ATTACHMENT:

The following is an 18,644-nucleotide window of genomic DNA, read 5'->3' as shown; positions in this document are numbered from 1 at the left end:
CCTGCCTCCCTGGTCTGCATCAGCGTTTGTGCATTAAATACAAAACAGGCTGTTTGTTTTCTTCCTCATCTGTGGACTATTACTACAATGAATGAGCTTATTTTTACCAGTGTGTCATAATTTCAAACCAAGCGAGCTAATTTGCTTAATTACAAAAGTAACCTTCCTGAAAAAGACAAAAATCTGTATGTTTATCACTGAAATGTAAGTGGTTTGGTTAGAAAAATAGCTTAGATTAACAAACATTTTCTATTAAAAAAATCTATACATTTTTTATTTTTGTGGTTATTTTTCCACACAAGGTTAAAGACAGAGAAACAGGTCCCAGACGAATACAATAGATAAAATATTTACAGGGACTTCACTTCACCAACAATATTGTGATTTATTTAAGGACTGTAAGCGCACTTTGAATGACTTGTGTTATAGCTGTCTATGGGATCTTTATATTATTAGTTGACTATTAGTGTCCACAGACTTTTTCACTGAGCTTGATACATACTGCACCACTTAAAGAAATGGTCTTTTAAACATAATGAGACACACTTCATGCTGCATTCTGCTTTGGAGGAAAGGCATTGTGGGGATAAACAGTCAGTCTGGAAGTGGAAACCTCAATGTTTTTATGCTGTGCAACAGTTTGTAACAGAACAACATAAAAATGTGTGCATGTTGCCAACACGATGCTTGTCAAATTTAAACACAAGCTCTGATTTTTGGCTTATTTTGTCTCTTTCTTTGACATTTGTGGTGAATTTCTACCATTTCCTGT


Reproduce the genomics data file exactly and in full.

The following is an 18,644-nucleotide window of genomic DNA, read 5'->3' as shown; positions in this document are numbered from 1 at the left end:
CCTGCCTCCCTGGTCTGCATCAGCGTTTGTGCATTAAATACAAAACAGGCTGTTTGTTTTCTTCCTCATCTGTGGACTATTACTACAATGAATGAGCTTATTTTTACCAGTGTGTCATAATTTCAAACCAAGCGAGCTAATTTGCTTAATTACAAAAGTAACCTTCCTGAAAAAGACAAAAATCTGTATGTTTATCACTGAAATGTAAGTGGTTTGGTTAGAAAAATAGCTTAGATTAACAAACATTTTCTATTAAAAAAATCTATACATTTTTTATTTTTGTGGTTATTTTTCCACACAAGGTTAAAGACAGAGAAACAGGTCCCAGACGAATACAATAGATAAAATATTTACAGGGACTTCACTTCACCAACAATATTGTGATTTATTTAAGGACTGTAAGCGCACTTTGAATGACTTGTGTTATAGCTGTCTATGGGATCTTTATATTATTAGTTGACTATTAGTGTCCACAGACTTTTTCACTGAGCTTGATACATACTGCACCACTTAAAGAAATGGTCTTTTAAACATAATGAGACACACTTCATGCTGCATTCTGCTTTGGAGGAAAGGCATTGTGGGGATAAACAGTCAGTCTGGAAGTGGAAACCTCAATGTTTTTATGCTGTGCAACAGTTTGTAACAGAACAACATAAAAATGTGTGCATGTTGCCAACACGATGCTTGTCAAATTTAAACACAAGCTCTGATTTTTGGCTTATTTTGTCTCTTTCTTTGACATTTGTGGTGAATTTCTACCATTTCCTGT